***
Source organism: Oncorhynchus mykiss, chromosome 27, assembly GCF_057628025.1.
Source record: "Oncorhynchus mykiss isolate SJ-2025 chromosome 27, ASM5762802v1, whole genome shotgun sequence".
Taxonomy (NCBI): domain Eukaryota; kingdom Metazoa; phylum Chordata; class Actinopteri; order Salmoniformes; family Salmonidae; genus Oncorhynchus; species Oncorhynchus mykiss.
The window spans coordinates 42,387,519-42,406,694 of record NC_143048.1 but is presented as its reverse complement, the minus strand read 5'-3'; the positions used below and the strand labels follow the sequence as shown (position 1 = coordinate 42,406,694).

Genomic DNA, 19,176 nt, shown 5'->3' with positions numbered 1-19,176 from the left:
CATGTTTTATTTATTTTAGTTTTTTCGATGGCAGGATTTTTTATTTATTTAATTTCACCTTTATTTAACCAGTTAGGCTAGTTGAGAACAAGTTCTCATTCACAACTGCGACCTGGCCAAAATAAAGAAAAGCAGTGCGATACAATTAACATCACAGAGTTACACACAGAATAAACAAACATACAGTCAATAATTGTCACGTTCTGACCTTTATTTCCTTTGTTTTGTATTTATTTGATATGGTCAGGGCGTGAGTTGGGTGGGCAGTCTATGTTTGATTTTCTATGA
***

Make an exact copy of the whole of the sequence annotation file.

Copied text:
Source organism: Oncorhynchus mykiss, chromosome 27, assembly GCF_057628025.1.
Source record: "Oncorhynchus mykiss isolate SJ-2025 chromosome 27, ASM5762802v1, whole genome shotgun sequence".
Taxonomy (NCBI): domain Eukaryota; kingdom Metazoa; phylum Chordata; class Actinopteri; order Salmoniformes; family Salmonidae; genus Oncorhynchus; species Oncorhynchus mykiss.
The window spans coordinates 42,387,519-42,406,694 of record NC_143048.1 but is presented as its reverse complement, the minus strand read 5'-3'; the positions used below and the strand labels follow the sequence as shown (position 1 = coordinate 42,406,694).

Genomic DNA, 19,176 nt, shown 5'->3' with positions numbered 1-19,176 from the left:
CATGTTTTATTTATTTTAGTTTTTTCGATGGCAGGATTTTTTATTTATTTAATTTCACCTTTATTTAACCAGTTAGGCTAGTTGAGAACAAGTTCTCATTCACAACTGCGACCTGGCCAAAATAAAGAAAAGCAGTGCGATACAATTAACATCACAGAGTTACACACAGAATAAACAAACATACAGTCAATAATTGTCACGTTCTGACCTTTATTTCCTTTGTTTTGTATTTATTTGATATGGTCAGGGCGTGAGTTGGGTGGGCAGTCTATGTTTGATTTTCTATGA